The 50 Cent Effect


That, and other news, in today’s Political Panorama.

James Poniewozik of Time delves into the reasons for the media’s hyper coverage of the Obama family.

“After Obama won, there was talk of a “Huxtable effect”–the idea that pop-cultural portrayals of African Americans from The Cosby Show to 24’s David Palmer readied white America for a black President. But maybe there’s an opposite factor at work here too–the 50 Cent effect. The impact of the Obamas comes partly from the unspoken contrast to a decades-old media archive of images of black people as problems or threats, from news to cop shows to hip-hop. Broken families, perp walks, AKs and Cristal.”

More on “Milk”: USA Today looks at the ties between the new movie and the Prop 8 debate.

Sanb Francisco Mayor Gavin Newsom starts to suggest that the movie should have come out before the election, to help defeat the proposition. “But maybe it’s good it’s out now,” he says. “‘Milk’ is such a hopeful movie, and people need to believe again.”

Rob Epstein, director of the doc “The Times of Harvey Milk,” writes on Huffington Post: “Although there are many parallels to be made between Proposition 6 (1978) and Proposition 8 (2008) there are also many differences. Unlike Proposition 8, Proposition 6 had a name, a face, and a personality as its figurehead in the person of State Senator John Briggs. Briggs came across as a seemingly opportunistic and somewhat ineffectual politician, but regardless of his baboonery, the issue that he and his supporters tapped into — “gay teachers” — was volatile enough to find large-scale support among the electorate. Only one month before the election it looked as if it would be a very close vote, with the majority of California voters in favor of its passage.

“On the other side, we had Harvey Milk as our figurehead, a “community organizer” who understood the value and importance of a well-coordinated grass-roots campaign. As a coordinated master plan, Harvey debated Briggs in high school gyms and on TV and radio, while an army of well-trained volunteers went about “canvassing” door-to-door, speaking with people on the streets and in the shopping centers about the potential consequences of the “anti-gay” Briggs Initiative. Eventually, enough voters were convinced that the measure was both unnecessary and a possible violation of constitutional rights. Proposition 6 went down by a resounding 59 to 42 percent. “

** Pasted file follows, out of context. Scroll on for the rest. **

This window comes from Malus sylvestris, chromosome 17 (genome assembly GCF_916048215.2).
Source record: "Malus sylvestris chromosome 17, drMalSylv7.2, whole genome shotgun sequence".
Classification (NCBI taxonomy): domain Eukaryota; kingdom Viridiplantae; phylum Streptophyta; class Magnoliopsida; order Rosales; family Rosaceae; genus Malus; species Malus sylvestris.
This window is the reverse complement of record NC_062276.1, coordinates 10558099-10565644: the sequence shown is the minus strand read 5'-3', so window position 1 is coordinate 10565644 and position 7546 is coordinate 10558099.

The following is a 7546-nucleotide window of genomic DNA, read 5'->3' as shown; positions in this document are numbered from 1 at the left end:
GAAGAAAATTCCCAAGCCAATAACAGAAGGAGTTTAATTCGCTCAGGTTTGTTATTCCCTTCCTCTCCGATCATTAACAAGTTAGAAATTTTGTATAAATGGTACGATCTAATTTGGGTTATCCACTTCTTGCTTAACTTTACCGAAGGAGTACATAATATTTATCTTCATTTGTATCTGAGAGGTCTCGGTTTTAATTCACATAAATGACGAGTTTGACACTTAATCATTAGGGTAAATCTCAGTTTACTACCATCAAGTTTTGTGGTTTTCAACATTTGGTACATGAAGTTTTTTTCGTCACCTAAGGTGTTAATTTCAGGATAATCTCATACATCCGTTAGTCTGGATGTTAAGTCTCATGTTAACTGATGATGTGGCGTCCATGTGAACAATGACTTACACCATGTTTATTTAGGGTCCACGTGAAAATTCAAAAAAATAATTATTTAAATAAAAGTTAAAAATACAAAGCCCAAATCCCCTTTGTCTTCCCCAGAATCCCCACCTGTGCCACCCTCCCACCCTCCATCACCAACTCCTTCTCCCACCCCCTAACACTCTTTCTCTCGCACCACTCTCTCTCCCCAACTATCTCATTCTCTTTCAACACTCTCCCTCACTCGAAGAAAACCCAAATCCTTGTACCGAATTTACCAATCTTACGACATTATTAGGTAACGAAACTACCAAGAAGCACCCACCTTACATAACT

Obama Bias: Time’s Mark Halperin said at a USC post-election panel on Friday that the media’s coverage of the election was “the most disgusting failure of people in our business since the Iraq war. It was extreme bias, extreme pro-Obama coverage.” As an example, he cited the New York Times profiles of Cindy McCain and Michelle Obama in the waning days of the campaign. “The story about Cindy McCain was vicious. It looked for every negative thing they could find about her and it case her in an extraordinarily negative light. It didn’t talk about her work, for instance, as a mother for her children, and they cherry-picked every negative thing that’s ever been written about her.” The story of Michelle Obama, by contrast, was like a “front-page endorsement.” The Los Angeles Times’ Mark Barabak had a different take, and New York’s John Heileman, who is co-authoring a book on the 2008 race with Halperin, said, “The biggest bias in the press is toward effectiveness.” Politico’s take on the event here.

Happy Birthday Hilary: Via Haddad Media comes this 50th birthday video for Hilary Rosen, with a message from the “other Hillary” and  a certain vice presidential contender.

Happy Birthday from Haddad Media on Vimeo.

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  1. Jessica says:

    I think the media coverage on this election was really biased but excitement isn’t necessarily a bad thing. People were really thrilled not to have to look at another old white man that they have nothing in common with standing next to his picture perfect stepford wife. Suddenly they had someone to kind of look up to (even though they are the most politically correct family ever) they had a little something the people could relate to. Now that the election is over, people need to not lie back and say great, the right thing happened, every thing’s better now but continue to realize that not everyone voted for him. Attitudes everywhere have shifted but not necessarily changed. I recently got to see a press screening of Cadillac Records coming out Dec 5th and the social parallels are pretty hard to ignore. Besides the star-studded cast and the absolutely beautifully restored Caddy’s, the movie is about the media and the American people acknowledging black culture in a way it never had before. Yes, attitudes in 1950’s Chicago were different, but talk to anyone working for Halliburton an they’ve got some pretty bitten racist jokes to tell.

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